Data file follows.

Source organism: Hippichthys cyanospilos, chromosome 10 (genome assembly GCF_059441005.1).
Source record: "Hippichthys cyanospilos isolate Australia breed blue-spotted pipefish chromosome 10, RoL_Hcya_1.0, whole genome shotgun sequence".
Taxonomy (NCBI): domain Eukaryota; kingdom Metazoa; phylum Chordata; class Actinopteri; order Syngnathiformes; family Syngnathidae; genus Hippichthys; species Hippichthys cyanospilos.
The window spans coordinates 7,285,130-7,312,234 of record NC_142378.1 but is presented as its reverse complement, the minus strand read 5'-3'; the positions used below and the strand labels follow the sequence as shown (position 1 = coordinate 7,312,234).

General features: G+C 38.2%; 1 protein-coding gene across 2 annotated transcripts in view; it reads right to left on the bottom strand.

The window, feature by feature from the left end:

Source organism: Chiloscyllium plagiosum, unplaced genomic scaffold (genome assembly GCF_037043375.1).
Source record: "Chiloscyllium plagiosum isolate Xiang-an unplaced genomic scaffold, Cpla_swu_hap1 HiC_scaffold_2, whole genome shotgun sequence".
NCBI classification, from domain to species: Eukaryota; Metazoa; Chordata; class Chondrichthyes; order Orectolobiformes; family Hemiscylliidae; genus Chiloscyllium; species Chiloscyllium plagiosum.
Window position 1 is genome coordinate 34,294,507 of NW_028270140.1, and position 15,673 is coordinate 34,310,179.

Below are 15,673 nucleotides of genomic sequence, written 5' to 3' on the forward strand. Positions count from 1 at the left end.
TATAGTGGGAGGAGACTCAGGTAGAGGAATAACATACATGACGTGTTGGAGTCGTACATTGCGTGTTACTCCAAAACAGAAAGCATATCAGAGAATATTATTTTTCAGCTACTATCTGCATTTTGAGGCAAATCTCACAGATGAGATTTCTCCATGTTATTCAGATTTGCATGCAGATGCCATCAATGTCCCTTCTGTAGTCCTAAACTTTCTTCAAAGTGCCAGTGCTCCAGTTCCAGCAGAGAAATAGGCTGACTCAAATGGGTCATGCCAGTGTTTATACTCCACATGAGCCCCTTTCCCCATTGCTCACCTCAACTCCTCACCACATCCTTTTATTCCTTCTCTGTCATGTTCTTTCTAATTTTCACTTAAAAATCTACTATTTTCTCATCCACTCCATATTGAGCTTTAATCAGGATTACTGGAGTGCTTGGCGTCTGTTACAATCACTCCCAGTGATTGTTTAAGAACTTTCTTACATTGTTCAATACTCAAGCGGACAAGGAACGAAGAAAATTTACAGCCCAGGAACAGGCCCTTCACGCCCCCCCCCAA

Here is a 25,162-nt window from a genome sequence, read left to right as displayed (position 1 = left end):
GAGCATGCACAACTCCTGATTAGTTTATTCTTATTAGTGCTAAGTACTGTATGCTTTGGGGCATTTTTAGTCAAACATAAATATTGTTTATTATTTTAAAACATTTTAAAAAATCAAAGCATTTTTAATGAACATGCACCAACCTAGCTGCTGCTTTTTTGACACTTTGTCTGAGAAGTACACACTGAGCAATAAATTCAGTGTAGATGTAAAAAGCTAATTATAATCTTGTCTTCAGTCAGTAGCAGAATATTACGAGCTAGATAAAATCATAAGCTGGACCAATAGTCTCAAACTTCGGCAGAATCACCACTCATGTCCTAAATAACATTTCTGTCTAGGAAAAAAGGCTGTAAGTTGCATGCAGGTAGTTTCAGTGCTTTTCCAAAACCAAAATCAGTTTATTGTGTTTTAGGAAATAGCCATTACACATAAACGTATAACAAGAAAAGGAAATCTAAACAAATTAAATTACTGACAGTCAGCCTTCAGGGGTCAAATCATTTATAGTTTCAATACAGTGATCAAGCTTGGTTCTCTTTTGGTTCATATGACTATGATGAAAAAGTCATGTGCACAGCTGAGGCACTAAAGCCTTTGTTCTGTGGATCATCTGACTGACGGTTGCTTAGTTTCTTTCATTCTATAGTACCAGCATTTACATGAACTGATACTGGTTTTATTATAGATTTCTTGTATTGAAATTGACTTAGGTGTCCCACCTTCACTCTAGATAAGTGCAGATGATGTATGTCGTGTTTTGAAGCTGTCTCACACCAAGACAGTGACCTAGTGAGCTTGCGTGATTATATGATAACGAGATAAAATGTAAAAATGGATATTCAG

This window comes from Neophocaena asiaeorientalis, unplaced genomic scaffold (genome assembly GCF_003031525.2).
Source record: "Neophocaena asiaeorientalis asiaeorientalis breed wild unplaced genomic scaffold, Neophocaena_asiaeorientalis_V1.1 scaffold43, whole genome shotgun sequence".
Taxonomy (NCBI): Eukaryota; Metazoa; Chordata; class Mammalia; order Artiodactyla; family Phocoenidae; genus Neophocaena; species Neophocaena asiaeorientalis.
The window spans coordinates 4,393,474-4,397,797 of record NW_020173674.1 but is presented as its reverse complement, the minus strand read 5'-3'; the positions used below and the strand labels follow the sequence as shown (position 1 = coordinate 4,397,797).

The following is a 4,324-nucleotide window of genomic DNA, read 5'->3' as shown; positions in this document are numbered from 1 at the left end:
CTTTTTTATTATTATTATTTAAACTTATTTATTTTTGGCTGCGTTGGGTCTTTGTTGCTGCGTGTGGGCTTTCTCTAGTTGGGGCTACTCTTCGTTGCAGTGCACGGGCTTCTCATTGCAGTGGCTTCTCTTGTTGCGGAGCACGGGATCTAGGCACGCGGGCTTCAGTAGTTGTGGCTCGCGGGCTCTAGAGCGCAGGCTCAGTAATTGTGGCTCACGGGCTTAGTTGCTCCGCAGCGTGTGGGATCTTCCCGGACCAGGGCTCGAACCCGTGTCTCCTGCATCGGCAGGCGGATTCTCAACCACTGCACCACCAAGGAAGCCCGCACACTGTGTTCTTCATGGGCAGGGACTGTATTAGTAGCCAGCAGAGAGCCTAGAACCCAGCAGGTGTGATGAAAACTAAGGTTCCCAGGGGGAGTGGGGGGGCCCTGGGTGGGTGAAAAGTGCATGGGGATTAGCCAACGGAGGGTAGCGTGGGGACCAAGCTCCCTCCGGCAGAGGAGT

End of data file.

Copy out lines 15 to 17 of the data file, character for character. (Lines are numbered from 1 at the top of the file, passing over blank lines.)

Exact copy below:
This window comes from Neophocaena asiaeorientalis, unplaced genomic scaffold (genome assembly GCF_003031525.2).
Source record: "Neophocaena asiaeorientalis asiaeorientalis breed wild unplaced genomic scaffold, Neophocaena_asiaeorientalis_V1.1 scaffold43, whole genome shotgun sequence".
Taxonomy (NCBI): Eukaryota; Metazoa; Chordata; class Mammalia; order Artiodactyla; family Phocoenidae; genus Neophocaena; species Neophocaena asiaeorientalis.